Last Updated on May 6, 2015, by eNotes Editorial. Word Count: 727
Thornbrough. Home of the Barnes family near Dukla, Pennsylvania. The novel’s main character, Solon Barnes, is a native of Maine, where his father farmed and had a modest business in town until he moved the family to Pennsylvania to aid his widowed sister-in-law. His family soon occupies Thornbrough, a decrepit pre-Civil War home along a country byway. Restoration of the house to its former elegance prompts reflection upon the spiritual legitimacy of material comfort, prosperity, and wealth. Because Quaker belief endorses simplicity, not merely in dress but also in living arrangements, the restoration of Thornbrough is acceptable to the family only because they can view it as an act of stewardship rather than one of material indulgence.
Theodore Dreiser offers descriptions of the house and its surroundings, but they are brief and often schematic. Although Solon’s father enjoys the small creek that runs through his land, he never troubles to learn where the stream ends. Later, Solon, now married to the daughter of his wealthy employer, decides to move his family from their home in town to Thornbrough, not because of its beauty, but because the children would be better protected from undesirable influences of the more worldly families in the town by living among the green fields and free spaces of the countryside. However, this countryside is threatened by development. Though located in a pastoral region, Dukla is well on its way to becoming a suburb of Philadelphia. Solon himself is able to commute to work from the Dukla station to the city in twenty-five minutes.
The transformation of countryside into suburb and the transition from the age of the horse and buggy to that of the automobile are topics of considerable significance to Dreiser. He is both an admirer of modernity and a critic of capitalism, and Solon Barnes is the vehicle of his ambivalence. Solon refuses to give up his horse and buggy and does not even contemplate buying an automobile. Even the bicycle, “with its tendency to take boys and girls into the streets and along the roads unchaperoned,” embodies an unwarranted freedom. Mobility and dispersal, hallmarks of American life, are inherently questionable: When Solon’s oldest daughter, Isobel, goes away to college, a school is found for her that has the “advantage of being not too far distant.”
*Madison. Capital city of Wisconsin. Much of The Bulwark concerns the various kinds of conformity, indifference, and rebellion toward Solon’s values and moral precepts shown by his five children. The most clearly delineated of the children is Etta, whose rejection of her father’s world has both an intellectual and a geographical element. Stimulated by the intimate friendship with a fellow student at her boarding school, Etta surreptitiously joins her friend in Madison to attend the summer session at the university there. Her friend tempts her with an account of how in the West girls are treated as though they have brains. Solon Barnes’s overnight train trip to Madison in a futile attempt to retrieve his daughter is the longest journey of his life.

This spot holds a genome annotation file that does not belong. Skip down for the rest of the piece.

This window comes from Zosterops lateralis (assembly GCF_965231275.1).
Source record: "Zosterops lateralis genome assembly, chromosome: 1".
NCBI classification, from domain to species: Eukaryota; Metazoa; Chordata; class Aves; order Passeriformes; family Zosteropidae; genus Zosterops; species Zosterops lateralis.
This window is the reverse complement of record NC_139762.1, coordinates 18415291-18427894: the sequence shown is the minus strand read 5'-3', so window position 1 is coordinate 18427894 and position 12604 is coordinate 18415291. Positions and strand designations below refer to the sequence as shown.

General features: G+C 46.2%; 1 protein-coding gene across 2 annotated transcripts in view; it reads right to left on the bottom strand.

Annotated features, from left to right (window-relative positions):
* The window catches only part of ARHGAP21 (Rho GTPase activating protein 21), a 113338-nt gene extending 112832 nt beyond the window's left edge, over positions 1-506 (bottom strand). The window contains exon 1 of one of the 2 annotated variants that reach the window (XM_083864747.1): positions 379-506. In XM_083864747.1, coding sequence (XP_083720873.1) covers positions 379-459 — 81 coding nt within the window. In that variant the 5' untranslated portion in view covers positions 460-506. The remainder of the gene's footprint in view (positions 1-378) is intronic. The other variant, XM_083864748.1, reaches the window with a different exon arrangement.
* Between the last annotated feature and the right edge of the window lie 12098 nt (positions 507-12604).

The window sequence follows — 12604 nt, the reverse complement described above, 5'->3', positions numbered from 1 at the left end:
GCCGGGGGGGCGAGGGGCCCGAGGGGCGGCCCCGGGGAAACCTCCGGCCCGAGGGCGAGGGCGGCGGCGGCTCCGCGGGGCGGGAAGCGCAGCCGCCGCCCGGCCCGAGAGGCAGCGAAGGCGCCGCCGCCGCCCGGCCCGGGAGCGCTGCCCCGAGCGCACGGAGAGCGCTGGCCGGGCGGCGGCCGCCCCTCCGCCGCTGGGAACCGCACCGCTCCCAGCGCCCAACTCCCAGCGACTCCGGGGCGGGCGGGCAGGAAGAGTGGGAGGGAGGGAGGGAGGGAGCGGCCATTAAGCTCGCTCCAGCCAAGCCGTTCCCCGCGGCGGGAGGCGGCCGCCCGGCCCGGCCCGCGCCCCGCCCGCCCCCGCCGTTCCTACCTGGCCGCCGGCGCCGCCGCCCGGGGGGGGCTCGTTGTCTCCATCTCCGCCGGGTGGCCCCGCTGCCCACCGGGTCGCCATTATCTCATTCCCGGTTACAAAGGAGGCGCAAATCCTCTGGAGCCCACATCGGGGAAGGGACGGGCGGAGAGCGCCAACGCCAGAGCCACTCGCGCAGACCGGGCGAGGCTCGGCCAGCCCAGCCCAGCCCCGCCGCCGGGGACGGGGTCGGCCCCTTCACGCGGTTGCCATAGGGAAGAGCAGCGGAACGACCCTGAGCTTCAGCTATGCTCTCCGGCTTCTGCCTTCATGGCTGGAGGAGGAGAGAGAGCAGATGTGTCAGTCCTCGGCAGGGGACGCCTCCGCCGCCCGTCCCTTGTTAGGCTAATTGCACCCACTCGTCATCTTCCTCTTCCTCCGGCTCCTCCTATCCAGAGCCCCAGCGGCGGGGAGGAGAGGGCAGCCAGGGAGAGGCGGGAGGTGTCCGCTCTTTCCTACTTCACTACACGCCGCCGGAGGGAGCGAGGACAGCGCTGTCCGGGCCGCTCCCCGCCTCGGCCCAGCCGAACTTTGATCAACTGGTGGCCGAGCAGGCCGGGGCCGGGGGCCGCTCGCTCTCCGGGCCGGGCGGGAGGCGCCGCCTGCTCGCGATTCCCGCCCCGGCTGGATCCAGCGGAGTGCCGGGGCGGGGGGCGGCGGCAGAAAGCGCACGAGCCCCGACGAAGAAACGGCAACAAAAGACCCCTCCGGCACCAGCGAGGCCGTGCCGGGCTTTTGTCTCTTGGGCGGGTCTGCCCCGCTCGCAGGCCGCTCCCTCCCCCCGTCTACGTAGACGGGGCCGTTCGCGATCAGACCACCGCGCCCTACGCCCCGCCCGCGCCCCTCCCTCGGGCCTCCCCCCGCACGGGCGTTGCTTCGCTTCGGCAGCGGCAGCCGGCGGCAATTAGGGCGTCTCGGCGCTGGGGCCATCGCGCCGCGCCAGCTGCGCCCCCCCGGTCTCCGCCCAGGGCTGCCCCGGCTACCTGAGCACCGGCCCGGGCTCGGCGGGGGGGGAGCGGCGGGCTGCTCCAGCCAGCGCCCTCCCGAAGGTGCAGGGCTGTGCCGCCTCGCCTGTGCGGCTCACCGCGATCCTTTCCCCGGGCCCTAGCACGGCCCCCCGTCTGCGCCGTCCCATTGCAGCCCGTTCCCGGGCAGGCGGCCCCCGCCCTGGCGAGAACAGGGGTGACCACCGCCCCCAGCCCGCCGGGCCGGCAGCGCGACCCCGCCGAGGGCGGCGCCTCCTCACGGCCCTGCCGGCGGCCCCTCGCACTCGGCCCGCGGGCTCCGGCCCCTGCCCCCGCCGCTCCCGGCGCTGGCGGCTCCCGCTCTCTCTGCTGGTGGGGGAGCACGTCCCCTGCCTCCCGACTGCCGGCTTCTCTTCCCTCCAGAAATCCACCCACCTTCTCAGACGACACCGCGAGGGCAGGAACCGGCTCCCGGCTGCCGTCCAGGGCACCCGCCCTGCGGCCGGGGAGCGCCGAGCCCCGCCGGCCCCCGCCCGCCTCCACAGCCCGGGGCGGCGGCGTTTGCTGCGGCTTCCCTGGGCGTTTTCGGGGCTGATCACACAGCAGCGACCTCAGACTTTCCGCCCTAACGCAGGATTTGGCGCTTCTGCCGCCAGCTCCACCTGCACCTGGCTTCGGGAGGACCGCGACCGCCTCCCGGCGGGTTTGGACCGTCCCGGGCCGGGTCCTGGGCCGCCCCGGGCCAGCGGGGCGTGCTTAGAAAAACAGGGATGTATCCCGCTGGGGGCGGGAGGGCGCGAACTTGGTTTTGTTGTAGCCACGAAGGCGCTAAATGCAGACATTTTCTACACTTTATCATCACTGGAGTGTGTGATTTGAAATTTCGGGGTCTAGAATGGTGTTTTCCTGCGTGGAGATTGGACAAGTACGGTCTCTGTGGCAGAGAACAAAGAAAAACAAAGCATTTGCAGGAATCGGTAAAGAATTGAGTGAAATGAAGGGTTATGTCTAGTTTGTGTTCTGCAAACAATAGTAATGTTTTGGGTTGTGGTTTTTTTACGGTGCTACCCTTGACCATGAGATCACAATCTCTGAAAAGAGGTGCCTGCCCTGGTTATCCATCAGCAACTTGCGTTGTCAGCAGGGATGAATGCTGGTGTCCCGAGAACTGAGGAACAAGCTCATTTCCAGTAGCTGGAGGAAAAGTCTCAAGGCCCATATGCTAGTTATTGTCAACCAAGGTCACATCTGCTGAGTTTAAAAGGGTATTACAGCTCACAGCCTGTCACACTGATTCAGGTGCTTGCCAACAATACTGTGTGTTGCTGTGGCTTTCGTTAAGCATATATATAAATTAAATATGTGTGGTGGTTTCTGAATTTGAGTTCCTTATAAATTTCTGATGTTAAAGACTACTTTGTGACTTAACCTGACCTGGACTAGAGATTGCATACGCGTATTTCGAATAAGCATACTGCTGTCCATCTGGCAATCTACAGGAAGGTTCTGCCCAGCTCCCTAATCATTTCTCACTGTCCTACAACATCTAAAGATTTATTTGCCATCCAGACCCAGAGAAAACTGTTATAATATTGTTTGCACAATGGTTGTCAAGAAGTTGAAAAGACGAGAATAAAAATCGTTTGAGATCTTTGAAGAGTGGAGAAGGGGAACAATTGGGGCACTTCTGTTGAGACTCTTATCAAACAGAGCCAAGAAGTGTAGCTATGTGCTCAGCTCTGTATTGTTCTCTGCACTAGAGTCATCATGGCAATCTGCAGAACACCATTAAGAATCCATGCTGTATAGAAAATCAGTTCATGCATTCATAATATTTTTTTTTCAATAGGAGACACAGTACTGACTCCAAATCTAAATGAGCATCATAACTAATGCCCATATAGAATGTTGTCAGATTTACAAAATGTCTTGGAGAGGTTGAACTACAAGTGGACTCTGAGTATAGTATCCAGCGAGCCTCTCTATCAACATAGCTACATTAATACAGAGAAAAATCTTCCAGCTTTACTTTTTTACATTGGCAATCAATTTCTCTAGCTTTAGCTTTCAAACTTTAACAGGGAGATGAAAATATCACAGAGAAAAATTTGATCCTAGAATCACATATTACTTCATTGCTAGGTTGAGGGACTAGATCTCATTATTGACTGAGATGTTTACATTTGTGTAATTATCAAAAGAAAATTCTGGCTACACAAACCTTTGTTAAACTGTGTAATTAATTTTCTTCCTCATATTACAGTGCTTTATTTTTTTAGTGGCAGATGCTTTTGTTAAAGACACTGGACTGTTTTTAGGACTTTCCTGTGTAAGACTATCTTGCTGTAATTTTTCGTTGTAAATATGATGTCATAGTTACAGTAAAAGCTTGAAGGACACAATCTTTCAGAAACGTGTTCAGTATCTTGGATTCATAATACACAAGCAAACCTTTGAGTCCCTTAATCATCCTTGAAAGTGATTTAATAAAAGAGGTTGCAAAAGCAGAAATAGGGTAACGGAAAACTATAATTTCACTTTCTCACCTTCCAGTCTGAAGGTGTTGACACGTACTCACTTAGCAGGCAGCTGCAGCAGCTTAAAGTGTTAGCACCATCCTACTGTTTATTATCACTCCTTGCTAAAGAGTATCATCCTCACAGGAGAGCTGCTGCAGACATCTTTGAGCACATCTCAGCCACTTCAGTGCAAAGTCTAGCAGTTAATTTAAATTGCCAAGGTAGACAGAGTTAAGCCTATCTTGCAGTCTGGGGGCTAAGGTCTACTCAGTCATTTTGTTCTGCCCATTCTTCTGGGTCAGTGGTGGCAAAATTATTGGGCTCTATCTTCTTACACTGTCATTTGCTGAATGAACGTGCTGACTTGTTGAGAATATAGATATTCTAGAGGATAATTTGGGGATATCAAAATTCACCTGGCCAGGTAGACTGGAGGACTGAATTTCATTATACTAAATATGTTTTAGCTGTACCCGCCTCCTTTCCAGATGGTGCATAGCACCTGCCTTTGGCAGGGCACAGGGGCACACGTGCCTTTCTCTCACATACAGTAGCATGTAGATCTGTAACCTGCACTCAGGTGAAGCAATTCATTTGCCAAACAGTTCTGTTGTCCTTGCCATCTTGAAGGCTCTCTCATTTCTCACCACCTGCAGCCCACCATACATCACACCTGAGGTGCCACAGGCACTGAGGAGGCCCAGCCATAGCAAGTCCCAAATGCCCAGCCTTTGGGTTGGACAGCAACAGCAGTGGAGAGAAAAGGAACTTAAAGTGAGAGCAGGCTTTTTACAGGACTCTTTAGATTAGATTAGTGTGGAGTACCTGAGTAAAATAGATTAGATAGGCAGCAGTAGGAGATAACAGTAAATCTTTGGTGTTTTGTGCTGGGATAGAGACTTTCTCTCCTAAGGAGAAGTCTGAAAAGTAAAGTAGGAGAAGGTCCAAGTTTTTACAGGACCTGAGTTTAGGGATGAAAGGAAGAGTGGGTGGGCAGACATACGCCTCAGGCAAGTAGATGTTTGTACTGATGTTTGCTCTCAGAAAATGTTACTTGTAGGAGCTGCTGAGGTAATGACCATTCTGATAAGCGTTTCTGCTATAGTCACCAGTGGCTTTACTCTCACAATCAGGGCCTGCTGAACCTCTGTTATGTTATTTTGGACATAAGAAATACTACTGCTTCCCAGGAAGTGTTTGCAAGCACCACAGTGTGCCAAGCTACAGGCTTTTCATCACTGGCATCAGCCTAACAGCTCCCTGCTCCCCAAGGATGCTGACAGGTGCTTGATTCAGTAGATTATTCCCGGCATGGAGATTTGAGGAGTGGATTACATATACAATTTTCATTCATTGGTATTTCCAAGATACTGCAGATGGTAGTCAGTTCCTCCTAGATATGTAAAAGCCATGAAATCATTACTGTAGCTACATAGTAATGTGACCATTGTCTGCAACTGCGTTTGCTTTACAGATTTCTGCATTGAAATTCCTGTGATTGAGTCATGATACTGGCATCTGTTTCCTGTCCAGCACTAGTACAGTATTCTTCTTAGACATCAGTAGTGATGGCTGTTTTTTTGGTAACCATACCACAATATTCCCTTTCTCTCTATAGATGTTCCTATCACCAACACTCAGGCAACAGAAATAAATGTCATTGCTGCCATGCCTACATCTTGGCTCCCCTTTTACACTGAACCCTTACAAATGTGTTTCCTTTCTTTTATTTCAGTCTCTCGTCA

*New York City
*New York City. In the autumn, Etta travels to New York City, where she intends to study and to immerse herself in the cultural life of the city. This second geographical displacement is another kind of reproach to Solon’s world. His family believes that moral peril awaits a single girl in the giant metropolis. Etta’s break from the world of rural Pennsylvania is complete when she becomes the lover of a prominent young artist, who, ironically, breaks off the relationship in order to fulfill a commission for a Western landscape.
*New Jersey. A destructively climactic act of revolt on the part of Stewart, the youngest of Solon’s children, tellingly involves the automobile, which allows a further degree of unwarranted freedom. Away at a school on the outskirts of Philadelphia, Stewart is kept on a tight budget by his parents but manages to join his fashionable friends on nighttime auto trips into neighboring New Jersey, where they find amorous encounters with girls of lower social status. The young men’s misadventures end with the death of a young girl whom they rape after she is given a sedative by Stewart’s friend. Stewart, hiding a knife when he is jailed, commits suicide to avoid facing his family.
Last Updated on May 6, 2015, by eNotes Editorial. Word Count: 202
Gerber, Philip L. Theodore Dreiser Revisited. New York: Twayne, 1992. Provides a good introduction to the life and writing of Dreiser. In addition, the book contains a cogent chapter on The Bulwark.
Hussman, Lawrence E., Jr. Dreiser and His Fiction: A Twentieth-Century Quest. Philadelphia: University of Pennsylvania Press, 1983. Hussman’s thesis is that Dreiser’s beliefs changed toward the end of his life and that his fiction reflects this change. Thus, The Bulwark becomes a final sign that Dreiser was more interested in spiritual matters.
Lehan, Richard. Theodore Dreiser: His World and His Novels. Carbondale: Southern Illinois University Press, 1969. Offers thoughtful insights into Dreiser’s writing and thinking. Lehan notices a gradual shift in Dreiser’s late fiction toward communism and nature, away from technology and capitalism.
Lingeman, Richard. Theodore Dreiser: An American Journey, 1908-1945. New York: G. P. Putnam’s Sons, 1990. The second volume of a biography on Dreiser. Besides recounting the events in Dreiser’s life, Lingeman analyzes Dreiser’s fiction.
Pizer, Donald. The Novels of Theodore Dreiser: A Critical Study. Minneapolis: University of Minnesota Press, 1976. Pizer is a recognized authority on Dreiser and naturalism. He offers both a solid reading of The Bulwark and important background information on the novel.
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